Carolina Shout – A Compromise

An artist I respect and admire once chewed me out because I wasn’t familiar with James P. Johnson’s Carolina Shout. The message was very clear: “Every jazz pianist should know this piece. Otherwise, you have no true relationship with the jazz piano tradition.”

Of course, my initial response to this statement was defensive. Who cares?!

Second: Guilt. Yeah, I should know this piece. I’d better check out Johnson if I want to be a true jazz pianist.

Third: Confusion. I do respect the jazz tradition. I’ve checked out lots of music from the 1920’s! I like music from the 1920’s! Why is knowing Carolina Shout so important?

Last: Acceptance. I don’t need to know Carolina Shout to make meaningful music. Maybe we’ll cross paths in the future, but for now, I’m going to keep on doing what I’m doing.

But one question remains: Why don’t I know Carolina Shout?

Here’s what I do know:

Most importantly, I know that I’m seriously dedicated to my craft and that if something warrants checking out, I check it out! I would describe myself as a diligent student of music.

But out of 22 years (I’m 25 now) of being in pre-school, elementary school, high school, music school, music camp and university, not one of my teachers ever mentioned James P. Johnson. I’ve been to many live concerts and I own a lot of music. I’ve never heard a performance of Carolina Shout. I’m not a jazz scholar (clearly), but I’ve read my fair share of biographies, blogs, essays, history books and theory books. I’ve never read about James P. Johnson. I’ve never seen or heard his name on television, the radio, magazines, newspapers, the Internet or any other form of mainstream media. And since hearing his name for the first time on this occasion, I haven’t heard of him since.

The real question: Why isn’t anybody talking about James P. Johnson?

I have no doubt that Johnson is an important figure in music history and that he contributed significantly to jazz culture. But if nobody talks about him, nobody’s going know him! If people talked about Johnson like they talk about Scott Joplin, George Gershwin, Oscar Peterson or J.S. Bach, then people would check him out!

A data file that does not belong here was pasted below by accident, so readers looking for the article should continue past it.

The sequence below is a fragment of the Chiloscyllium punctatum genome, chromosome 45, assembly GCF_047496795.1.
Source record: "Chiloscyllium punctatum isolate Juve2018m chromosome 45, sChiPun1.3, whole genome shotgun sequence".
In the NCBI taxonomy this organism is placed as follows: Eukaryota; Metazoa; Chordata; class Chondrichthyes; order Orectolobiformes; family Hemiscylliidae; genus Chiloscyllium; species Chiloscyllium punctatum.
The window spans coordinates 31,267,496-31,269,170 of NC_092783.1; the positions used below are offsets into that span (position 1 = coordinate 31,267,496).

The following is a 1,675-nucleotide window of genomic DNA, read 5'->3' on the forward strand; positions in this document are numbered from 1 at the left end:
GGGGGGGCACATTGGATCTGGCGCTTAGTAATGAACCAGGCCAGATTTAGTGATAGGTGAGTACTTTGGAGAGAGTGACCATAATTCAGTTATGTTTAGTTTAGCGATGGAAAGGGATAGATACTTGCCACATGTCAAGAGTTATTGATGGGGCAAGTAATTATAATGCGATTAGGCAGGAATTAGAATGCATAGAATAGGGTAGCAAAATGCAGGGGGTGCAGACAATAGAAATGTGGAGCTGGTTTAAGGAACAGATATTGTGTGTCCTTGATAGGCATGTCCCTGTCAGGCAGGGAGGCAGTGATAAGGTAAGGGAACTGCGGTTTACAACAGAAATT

The most telling part of this story is that I was one of ten pianists being chewed out that day. They never heard of him either! I’ll admit that some pianists are less diligent than others, but regardless, you have to admit that this isn’t only a case of pianists neglecting the jazz tradition. If ten diligent jazz pianists have never heard of a cultural icon, then something more revealing must be happening. I would argue that this is also a reflection of society neglecting the value of cultural preservation.

The deep question: Who’s responsible for preserving culture?

You are! We are!

If something moves us so deeply that we feel the duty to preserve it’s impact for later years and future generations, then we are responsible for making that contribution. The bottom line is that unless we do something about it, our generation is going to forget and worse, the next generations won’t know it ever existed! Write about it, speak about it, record it and perform it. And do it often!

It’s silly to assume that the younger generation will preserve culture. Not because their negligent, but because they can’t preserve what they’ve never heard of. The younger generation also won’t preserve what doesn’t move them. Carolina Shout was written almost 100 years ago. In cultural years, that’s a long time ago. And in many cases when it comes to art, the older it is, the harder it is for them to relate. Which is why you need the older generation to pass on their passion and enthusiasm. When I was young, my habits were at the mercy of the previous generation. Unfortunately, they missed an opportunity when it comes to the preservation of Carolina Shout.

(Side Note: This isn’t about Carolina Shout anymore. There’s a much bigger picture here. One that involves learning from our ancestors and not being part of a regressing culture.)

While we’re on the subject, a colleague of mine once gave me a funny look because I wasn’t familiar with Randy Weston’s playing. My best friend doesn’t know any songs by The Beatles and yesterday I heard someone laugh because their friend didn’t know who Susan Boyle was. For the diligent, this raises the last issue: You can’t know everything.

The lesson: Don’t chew people out for not knowing something. The reason they don’t know is because you never told them!

A compromise: I’ll give you permission to chew me out, but only if you chew out the entire jazz community too. We’re all in this together!

UPDATE: I’ve written a response (link)


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